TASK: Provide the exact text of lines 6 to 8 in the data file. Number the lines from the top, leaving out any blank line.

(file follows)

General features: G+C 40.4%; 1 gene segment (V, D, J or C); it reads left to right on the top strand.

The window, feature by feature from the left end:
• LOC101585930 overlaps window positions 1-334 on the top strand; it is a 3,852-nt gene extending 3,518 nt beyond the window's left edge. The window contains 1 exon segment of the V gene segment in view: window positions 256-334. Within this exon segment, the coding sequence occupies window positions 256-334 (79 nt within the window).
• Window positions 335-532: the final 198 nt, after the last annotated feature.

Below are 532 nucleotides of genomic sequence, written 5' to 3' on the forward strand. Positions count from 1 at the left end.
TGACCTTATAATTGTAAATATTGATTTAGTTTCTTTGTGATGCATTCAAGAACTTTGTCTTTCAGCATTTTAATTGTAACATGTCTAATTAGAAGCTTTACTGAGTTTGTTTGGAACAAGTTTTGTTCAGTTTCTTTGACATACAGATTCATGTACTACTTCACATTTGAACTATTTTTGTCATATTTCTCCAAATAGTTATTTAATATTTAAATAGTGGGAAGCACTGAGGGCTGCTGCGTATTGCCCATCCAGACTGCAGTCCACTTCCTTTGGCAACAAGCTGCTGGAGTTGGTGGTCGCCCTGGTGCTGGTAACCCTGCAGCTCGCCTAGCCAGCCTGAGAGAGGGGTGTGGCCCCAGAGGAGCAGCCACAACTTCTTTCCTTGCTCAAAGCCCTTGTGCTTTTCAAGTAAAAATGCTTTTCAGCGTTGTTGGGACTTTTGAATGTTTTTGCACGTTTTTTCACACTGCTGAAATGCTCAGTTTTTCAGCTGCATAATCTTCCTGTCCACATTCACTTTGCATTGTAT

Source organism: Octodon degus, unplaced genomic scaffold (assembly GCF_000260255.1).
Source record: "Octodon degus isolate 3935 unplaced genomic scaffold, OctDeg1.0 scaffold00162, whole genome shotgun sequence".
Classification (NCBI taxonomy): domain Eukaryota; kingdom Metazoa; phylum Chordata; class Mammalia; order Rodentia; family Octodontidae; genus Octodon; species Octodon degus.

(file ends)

TGACCTTATAATTGTAAATATTGATTTAGTTTCTTTGTGATGCATTCAAGAACTTTGTCTTTCAGCATTTTAATTGTAACATGTCTAATTAGAAGCTTTACTGAGTTTGTTTGGAACAAGTTTTGTTCAGTTTCTTTGACATACAGATTCATGTACTACTTCACATTTGAACTATTTTTGTCATATTTCTCCAAATAGTTATTTAATATTTAAATAGTGGGAAGCACTGAGGGCTGCTGCGTATTGCCCATCCAGACTGCAGTCCACTTCCTTTGGCAACAAGCTGCTGGAGTTGGTGGTCGCCCTGGTGCTGGTAACCCTGCAGCTCGCCTAGCCAGCCTGAGAGAGGGGTGTGGCCCCAGAGGAGCAGCCACAACTTCTTTCCTTGCTCAAAGCCCTTGTGCTTTTCAAGTAAAAATGCTTTTCAGCGTTGTTGGGACTTTTGAATGTTTTTGCACGTTTTTTCACACTGCTGAAATGCTCAGTTTTTCAGCTGCATAATCTTCCTGTCCACATTCACTTTGCATTGTAT

Source organism: Octodon degus, unplaced genomic scaffold (assembly GCF_000260255.1).
Source record: "Octodon degus isolate 3935 unplaced genomic scaffold, OctDeg1.0 scaffold00162, whole genome shotgun sequence".